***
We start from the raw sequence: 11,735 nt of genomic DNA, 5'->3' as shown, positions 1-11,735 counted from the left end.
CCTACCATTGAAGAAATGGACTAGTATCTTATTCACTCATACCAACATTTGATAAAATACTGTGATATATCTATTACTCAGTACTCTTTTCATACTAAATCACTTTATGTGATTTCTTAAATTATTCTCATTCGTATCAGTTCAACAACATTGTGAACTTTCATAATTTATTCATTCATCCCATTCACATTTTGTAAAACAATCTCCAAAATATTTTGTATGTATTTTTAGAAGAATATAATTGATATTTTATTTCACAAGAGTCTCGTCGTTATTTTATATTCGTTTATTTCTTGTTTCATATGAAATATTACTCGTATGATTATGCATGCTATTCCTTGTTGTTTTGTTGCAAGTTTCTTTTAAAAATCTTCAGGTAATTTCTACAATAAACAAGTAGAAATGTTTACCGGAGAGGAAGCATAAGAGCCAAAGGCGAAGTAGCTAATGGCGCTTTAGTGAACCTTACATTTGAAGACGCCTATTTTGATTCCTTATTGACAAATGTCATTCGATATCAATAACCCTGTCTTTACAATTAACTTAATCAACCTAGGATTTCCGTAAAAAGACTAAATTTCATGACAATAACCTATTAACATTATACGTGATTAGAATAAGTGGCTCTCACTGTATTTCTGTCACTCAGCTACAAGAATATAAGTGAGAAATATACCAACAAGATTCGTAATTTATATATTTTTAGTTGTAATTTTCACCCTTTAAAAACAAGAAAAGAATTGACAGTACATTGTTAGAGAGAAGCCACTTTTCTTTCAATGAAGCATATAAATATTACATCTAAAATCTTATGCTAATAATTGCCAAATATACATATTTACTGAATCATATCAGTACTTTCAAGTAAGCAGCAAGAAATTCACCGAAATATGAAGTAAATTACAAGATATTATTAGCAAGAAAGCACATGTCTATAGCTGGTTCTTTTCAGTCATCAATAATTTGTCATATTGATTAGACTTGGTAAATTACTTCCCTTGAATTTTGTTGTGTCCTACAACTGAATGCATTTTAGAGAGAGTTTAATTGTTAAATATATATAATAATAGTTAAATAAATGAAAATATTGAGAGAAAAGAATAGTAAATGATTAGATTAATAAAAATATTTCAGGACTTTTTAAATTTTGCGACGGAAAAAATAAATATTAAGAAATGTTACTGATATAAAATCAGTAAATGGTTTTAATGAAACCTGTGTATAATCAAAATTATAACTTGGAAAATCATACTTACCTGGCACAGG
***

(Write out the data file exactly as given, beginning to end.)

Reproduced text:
We start from the raw sequence: 11,735 nt of genomic DNA, 5'->3' as shown, positions 1-11,735 counted from the left end.
CCTACCATTGAAGAAATGGACTAGTATCTTATTCACTCATACCAACATTTGATAAAATACTGTGATATATCTATTACTCAGTACTCTTTTCATACTAAATCACTTTATGTGATTTCTTAAATTATTCTCATTCGTATCAGTTCAACAACATTGTGAACTTTCATAATTTATTCATTCATCCCATTCACATTTTGTAAAACAATCTCCAAAATATTTTGTATGTATTTTTAGAAGAATATAATTGATATTTTATTTCACAAGAGTCTCGTCGTTATTTTATATTCGTTTATTTCTTGTTTCATATGAAATATTACTCGTATGATTATGCATGCTATTCCTTGTTGTTTTGTTGCAAGTTTCTTTTAAAAATCTTCAGGTAATTTCTACAATAAACAAGTAGAAATGTTTACCGGAGAGGAAGCATAAGAGCCAAAGGCGAAGTAGCTAATGGCGCTTTAGTGAACCTTACATTTGAAGACGCCTATTTTGATTCCTTATTGACAAATGTCATTCGATATCAATAACCCTGTCTTTACAATTAACTTAATCAACCTAGGATTTCCGTAAAAAGACTAAATTTCATGACAATAACCTATTAACATTATACGTGATTAGAATAAGTGGCTCTCACTGTATTTCTGTCACTCAGCTACAAGAATATAAGTGAGAAATATACCAACAAGATTCGTAATTTATATATTTTTAGTTGTAATTTTCACCCTTTAAAAACAAGAAAAGAATTGACAGTACATTGTTAGAGAGAAGCCACTTTTCTTTCAATGAAGCATATAAATATTACATCTAAAATCTTATGCTAATAATTGCCAAATATACATATTTACTGAATCATATCAGTACTTTCAAGTAAGCAGCAAGAAATTCACCGAAATATGAAGTAAATTACAAGATATTATTAGCAAGAAAGCACATGTCTATAGCTGGTTCTTTTCAGTCATCAATAATTTGTCATATTGATTAGACTTGGTAAATTACTTCCCTTGAATTTTGTTGTGTCCTACAACTGAATGCATTTTAGAGAGAGTTTAATTGTTAAATATATATAATAATAGTTAAATAAATGAAAATATTGAGAGAAAAGAATAGTAAATGATTAGATTAATAAAAATATTTCAGGACTTTTTAAATTTTGCGACGGAAAAAATAAATATTAAGAAATGTTACTGATATAAAATCAGTAAATGGTTTTAATGAAACCTGTGTATAATCAAAATTATAACTTGGAAAATCATACTTACCTGGCACAGG